“Would you like to get rich quick? Would you like to retire at 21 years old? Would you like to live in a CASTLE and sip champagne, surrounded by supermodels for the next forty years? All you need to do is sign up to my email list and watch this extraordinarily long sales pitch video?”

Ok, time to get serious. I am of course mocking the get rich quick scams and these so called ‘experts’ and their ludicrous sales techniques. Maybe I’m exaggerating a bit, but I can’t be the only one who gets seriously frustrated by them.

What are get rich quick scams?

For the past few years I’ve been searching the jobs market for freelance and self employed employment opportunities. Jobs you can do from home. Jobs you can do on the go. Hours of employment you can pick up on an ad hoc basis.

And anyone who’s been on a similar journey to me will know the marketplace is absolutely saturated with this kind of nonsense.

For the genuine jobseeker, it can be a demoralising task. To have to wade through all the ‘work from home’ opportunities hitting constant brick walls and going down avenues that lead to nothing.

What you’ll probably also do in the process is end up giving your email address to lots of different sites and marketeers who promise to send you a bona fide list of employers. But what they actually do is fill your inbox with spam. Great.

It’s these guys and their poor, misleading content that have motivated me to get started myself. To write a blog that discusses genuine remote and freelance ways of working, without all that unverifiable nonsense about how much money they’ve made and how they drive a Ferrari.

And, unlike get rich quick scams, I certainly don’t have all the answers. I’m just interested in the subject and maybe I can help a little along the way.

If there’s a freelance opportunity out there that I think is poor, I’ll say so. And if there are opportunities out there that seem genuinely productive or fulfilling, I’ll say so as well.

Although it’s obviously not true in practice, I’d hope that was the goal of every serious blog. To inform, to educate and maybe even to entertain. But certainly not to mislead.

How can I avoid a get rich quick scam?

Okay, so nobody wants to be duped or have their time wasted. I’m sure we’re all in agreement with that. So the first thing to do is lower your expectations.

“But wait, I really want to get rich quick!”

Well, you aren’t going to! Sorry to break it to you. I don’t blame anyone for being taken in, or mislead, by the promise of riches for very little work. Anyone in a financial predicament or struggling to find meaningful, secure work is bound to be seduced by what appears to be their dream job.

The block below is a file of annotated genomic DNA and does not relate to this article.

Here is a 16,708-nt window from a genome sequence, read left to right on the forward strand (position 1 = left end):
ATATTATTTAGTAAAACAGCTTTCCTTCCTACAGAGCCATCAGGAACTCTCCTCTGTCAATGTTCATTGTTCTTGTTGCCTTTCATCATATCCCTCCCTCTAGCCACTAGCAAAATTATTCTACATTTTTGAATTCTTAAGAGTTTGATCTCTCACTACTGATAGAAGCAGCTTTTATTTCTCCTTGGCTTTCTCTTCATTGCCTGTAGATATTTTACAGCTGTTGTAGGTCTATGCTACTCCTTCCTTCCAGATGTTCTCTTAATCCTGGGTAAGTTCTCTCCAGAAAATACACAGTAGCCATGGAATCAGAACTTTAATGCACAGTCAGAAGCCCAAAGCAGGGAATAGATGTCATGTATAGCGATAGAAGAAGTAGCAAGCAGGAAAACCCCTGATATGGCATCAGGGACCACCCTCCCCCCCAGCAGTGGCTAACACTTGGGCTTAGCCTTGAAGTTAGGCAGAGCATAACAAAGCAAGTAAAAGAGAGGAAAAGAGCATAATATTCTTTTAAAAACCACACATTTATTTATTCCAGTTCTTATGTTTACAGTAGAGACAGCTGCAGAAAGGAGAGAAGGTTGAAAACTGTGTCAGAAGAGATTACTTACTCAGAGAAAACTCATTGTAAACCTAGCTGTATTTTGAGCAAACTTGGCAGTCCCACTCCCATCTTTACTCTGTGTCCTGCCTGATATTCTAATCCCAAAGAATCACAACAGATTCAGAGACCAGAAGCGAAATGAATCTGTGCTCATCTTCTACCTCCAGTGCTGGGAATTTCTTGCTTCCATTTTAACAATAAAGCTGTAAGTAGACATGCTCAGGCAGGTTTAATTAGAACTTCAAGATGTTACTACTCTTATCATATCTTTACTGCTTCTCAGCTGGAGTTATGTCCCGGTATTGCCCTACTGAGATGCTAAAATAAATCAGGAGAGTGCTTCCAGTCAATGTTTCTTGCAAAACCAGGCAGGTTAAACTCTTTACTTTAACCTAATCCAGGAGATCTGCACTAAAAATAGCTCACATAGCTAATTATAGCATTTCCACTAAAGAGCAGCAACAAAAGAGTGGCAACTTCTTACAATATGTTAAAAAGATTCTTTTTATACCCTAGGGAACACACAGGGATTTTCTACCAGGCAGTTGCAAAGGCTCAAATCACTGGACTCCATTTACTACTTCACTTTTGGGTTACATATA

The fact of the matter is though, they don’t really exist. Nobody is going to pay you £20 an hour to watch Youtube all day and you’re not going to make a genuine living from answering 2 minute surveys or rating your favourite dog.

That’s not to say there are aren’t opportunities out there to make a little money on a side by completing a few tasks here or there, but they need to be viewed in the context of pocket money, rather than full time work.

And that’s just the ‘online work’ type opportunities. If we think about get rich quick scams that involve investing money in cryptocurrency, or property, or start up businesses then we go even deeper down the rabbit hole of scammers.

In some ways these ones are actually a lot simpler to deal with. There’s nothing to consider really. If an obscure ad pops up on facebook promising you enormous returns on your investment, don’t touch it. Don’t click it. Don’t open it. And certainly don’t invest in it. It’s a scam. I don’t want to hear any testimonials from Barry in Alabama or Wendy from Scotland who have retires at 45 because of this scheme. Just don’t go anywhere near it.

So are there any genuine opportunities at all?

Yes, there certainly are. So we’ve established that caution is the key message when researching online working opportunites. If it looks too good to be true, it is. If looks like easy money, it isn’t.

But that’s certainly not to say there are no opportunities out there. The aim of this blog is to showcase some of those opportunities, and to wade through some of the nonsense, so you can find genuine ways to make a living outside of the traditional workplace.

And if you approach the subject with the mindset that making the switch to gig working isn’t going to be any easier than traditional employment, just different, then you won’t go far wrong.

You’re still going to need to do long hours. You’re still going to need to make sacrifices, and put in effort. There are always going to be pitfalls, bumps in the road and disappointments, perhaps more so than in your previous work.

But if you treat this new method of working with the seriousness that it deserves, and the expectation that you’re going to have to put in plenty of work then you should start to spot the get rich quick scams a mile off.

“Hey! How would you like to make £2000 a month from home by simply scratching scratchcards!”

See. Did you spot that one? Please tell me you did!

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